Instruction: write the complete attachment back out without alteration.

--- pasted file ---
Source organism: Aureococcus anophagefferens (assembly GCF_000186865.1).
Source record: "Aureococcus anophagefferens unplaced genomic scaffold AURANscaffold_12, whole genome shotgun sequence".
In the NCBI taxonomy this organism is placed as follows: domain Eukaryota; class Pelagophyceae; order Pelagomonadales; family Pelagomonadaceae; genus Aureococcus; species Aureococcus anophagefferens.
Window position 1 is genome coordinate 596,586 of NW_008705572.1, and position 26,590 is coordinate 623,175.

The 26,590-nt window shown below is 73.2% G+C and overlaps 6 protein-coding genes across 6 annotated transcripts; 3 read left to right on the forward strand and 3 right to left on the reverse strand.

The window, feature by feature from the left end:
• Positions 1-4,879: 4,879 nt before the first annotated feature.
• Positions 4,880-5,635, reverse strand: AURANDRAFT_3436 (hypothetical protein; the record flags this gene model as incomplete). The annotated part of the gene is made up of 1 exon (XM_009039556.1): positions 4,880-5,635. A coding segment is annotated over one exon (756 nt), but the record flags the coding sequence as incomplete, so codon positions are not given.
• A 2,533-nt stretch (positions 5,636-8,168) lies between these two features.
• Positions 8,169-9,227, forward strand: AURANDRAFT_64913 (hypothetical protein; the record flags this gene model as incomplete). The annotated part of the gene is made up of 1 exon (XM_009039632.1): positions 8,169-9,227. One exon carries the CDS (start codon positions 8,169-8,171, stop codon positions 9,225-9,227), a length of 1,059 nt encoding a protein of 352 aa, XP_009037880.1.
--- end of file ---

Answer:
Source organism: Aureococcus anophagefferens (assembly GCF_000186865.1).
Source record: "Aureococcus anophagefferens unplaced genomic scaffold AURANscaffold_12, whole genome shotgun sequence".
In the NCBI taxonomy this organism is placed as follows: domain Eukaryota; class Pelagophyceae; order Pelagomonadales; family Pelagomonadaceae; genus Aureococcus; species Aureococcus anophagefferens.
Window position 1 is genome coordinate 596,586 of NW_008705572.1, and position 26,590 is coordinate 623,175.

The 26,590-nt window shown below is 73.2% G+C and overlaps 6 protein-coding genes across 6 annotated transcripts; 3 read left to right on the forward strand and 3 right to left on the reverse strand.

The window, feature by feature from the left end:
• Positions 1-4,879: 4,879 nt before the first annotated feature.
• Positions 4,880-5,635, reverse strand: AURANDRAFT_3436 (hypothetical protein; the record flags this gene model as incomplete). The annotated part of the gene is made up of 1 exon (XM_009039556.1): positions 4,880-5,635. A coding segment is annotated over one exon (756 nt), but the record flags the coding sequence as incomplete, so codon positions are not given.
• A 2,533-nt stretch (positions 5,636-8,168) lies between these two features.
• Positions 8,169-9,227, forward strand: AURANDRAFT_64913 (hypothetical protein; the record flags this gene model as incomplete). The annotated part of the gene is made up of 1 exon (XM_009039632.1): positions 8,169-9,227. One exon carries the CDS (start codon positions 8,169-8,171, stop codon positions 9,225-9,227), a length of 1,059 nt encoding a protein of 352 aa, XP_009037880.1.